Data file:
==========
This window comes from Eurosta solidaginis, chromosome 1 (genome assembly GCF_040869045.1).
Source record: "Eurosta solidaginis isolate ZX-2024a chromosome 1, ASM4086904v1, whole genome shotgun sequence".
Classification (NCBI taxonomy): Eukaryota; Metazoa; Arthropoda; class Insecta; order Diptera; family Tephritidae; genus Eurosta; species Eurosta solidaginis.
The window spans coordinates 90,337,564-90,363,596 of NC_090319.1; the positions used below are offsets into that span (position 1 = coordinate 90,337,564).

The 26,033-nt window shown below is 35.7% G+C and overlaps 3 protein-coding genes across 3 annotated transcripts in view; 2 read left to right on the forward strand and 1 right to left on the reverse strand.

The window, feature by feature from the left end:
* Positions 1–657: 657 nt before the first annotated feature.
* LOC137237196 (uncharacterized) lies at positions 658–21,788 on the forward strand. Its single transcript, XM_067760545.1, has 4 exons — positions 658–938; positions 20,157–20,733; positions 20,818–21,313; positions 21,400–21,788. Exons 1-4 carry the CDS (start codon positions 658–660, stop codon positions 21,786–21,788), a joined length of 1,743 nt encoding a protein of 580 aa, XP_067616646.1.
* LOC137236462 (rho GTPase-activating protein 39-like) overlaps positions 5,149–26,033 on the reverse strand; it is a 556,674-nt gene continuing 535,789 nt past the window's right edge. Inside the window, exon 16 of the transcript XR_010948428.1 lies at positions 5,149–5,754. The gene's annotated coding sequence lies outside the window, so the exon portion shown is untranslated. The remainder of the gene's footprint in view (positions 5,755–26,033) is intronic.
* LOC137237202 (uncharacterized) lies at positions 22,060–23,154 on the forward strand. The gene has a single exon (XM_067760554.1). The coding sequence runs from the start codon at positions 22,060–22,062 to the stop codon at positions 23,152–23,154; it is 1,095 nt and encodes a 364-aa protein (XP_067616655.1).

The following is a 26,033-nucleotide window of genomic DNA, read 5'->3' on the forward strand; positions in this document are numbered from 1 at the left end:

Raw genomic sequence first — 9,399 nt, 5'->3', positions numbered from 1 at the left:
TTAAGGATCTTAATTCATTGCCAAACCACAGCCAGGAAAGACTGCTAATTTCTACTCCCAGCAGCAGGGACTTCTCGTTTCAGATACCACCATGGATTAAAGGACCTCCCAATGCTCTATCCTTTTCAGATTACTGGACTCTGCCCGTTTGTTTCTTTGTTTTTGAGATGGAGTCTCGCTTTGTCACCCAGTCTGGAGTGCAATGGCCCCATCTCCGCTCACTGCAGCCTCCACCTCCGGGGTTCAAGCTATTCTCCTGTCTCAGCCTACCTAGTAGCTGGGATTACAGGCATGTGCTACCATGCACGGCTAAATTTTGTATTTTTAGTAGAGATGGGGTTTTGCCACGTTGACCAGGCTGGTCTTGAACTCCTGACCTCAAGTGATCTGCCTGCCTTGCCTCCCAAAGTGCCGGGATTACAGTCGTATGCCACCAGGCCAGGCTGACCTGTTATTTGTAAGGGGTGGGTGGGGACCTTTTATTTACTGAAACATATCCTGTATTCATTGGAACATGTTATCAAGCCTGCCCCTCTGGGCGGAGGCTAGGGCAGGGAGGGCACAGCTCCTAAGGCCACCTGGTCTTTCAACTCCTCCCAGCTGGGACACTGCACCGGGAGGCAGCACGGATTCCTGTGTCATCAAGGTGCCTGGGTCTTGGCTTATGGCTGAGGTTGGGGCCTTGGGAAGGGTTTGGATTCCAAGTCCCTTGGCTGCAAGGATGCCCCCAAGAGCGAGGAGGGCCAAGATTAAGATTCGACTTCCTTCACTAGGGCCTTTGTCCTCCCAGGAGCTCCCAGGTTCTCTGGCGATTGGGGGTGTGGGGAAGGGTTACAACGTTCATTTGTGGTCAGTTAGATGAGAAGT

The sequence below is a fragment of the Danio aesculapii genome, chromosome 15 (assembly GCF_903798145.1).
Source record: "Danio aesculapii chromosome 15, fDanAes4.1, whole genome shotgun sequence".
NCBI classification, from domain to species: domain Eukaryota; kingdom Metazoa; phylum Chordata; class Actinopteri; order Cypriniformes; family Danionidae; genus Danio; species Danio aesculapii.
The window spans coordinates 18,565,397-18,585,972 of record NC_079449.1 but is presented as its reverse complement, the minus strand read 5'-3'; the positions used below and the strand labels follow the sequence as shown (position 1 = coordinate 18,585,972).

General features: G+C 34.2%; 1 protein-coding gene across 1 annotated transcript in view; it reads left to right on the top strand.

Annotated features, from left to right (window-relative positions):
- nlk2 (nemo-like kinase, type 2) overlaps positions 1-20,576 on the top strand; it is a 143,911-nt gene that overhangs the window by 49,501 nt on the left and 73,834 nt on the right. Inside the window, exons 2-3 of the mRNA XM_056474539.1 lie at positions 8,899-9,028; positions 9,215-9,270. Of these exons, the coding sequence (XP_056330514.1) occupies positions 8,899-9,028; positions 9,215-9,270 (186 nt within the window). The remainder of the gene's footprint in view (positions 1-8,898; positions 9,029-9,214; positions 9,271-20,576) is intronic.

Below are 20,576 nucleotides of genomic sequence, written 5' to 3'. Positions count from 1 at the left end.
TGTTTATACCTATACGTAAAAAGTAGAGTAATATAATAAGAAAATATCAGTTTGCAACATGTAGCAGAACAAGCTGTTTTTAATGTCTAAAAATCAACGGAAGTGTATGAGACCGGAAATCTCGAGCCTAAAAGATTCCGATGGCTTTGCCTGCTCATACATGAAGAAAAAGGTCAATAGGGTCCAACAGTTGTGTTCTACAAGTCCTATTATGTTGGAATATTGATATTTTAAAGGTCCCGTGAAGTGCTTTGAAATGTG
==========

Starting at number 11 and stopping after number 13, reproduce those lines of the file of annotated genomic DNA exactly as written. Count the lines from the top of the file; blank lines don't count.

The following is a 26,033-nucleotide window of genomic DNA, read 5'->3' on the forward strand; positions in this document are numbered from 1 at the left end:

Raw genomic sequence first — 9,399 nt, 5'->3', positions numbered from 1 at the left:
TTAAGGATCTTAATTCATTGCCAAACCACAGCCAGGAAAGACTGCTAATTTCTACTCCCAGCAGCAGGGACTTCTCGTTTCAGATACCACCATGGATTAAAGGACCTCCCAATGCTCTATCCTTTTCAGATTACTGGACTCTGCCCGTTTGTTTCTTTGTTTTTGAGATGGAGTCTCGCTTTGTCACCCAGTCTGGAGTGCAATGGCCCCATCTCCGCTCACTGCAGCCTCCACCTCCGGGGTTCAAGCTATTCTCCTGTCTCAGCCTACCTAGTAGCTGGGATTACAGGCATGTGCTACCATGCACGGCTAAATTTTGTATTTTTAGTAGAGATGGGGTTTTGCCACGTTGACCAGGCTGGTCTTGAACTCCTGACCTCAAGTGATCTGCCTGCCTTGCCTCCCAAAGTGCCGGGATTACAGTCGTATGCCACCAGGCCAGGCTGACCTGTTATTTGTAAGGGGTGGGTGGGGACCTTTTATTTACTGAAACATATCCTGTATTCATTGGAACATGTTATCAAGCCTGCCCCTCTGGGCGGAGGCTAGGGCAGGGAGGGCACAGCTCCTAAGGCCACCTGGTCTTTCAACTCCTCCCAGCTGGGACACTGCACCGGGAGGCAGCACGGATTCCTGTGTCATCAAGGTGCCTGGGTCTTGGCTTATGGCTGAGGTTGGGGCCTTGGGAAGGGTTTGGATTCCAAGTCCCTTGGCTGCAAGGATGCCCCCAAGAGCGAGGAGGGCCAAGATTAAGATTCGACTTCCTTCACTAGGGCCTTTGTCCTCCCAGGAGCTCCCAGGTTCTCTGGCGATTGGGGGTGTGGGGAAGGGTTACAACGTTCATTTGTGGTCAGTTAGATGAGAAGT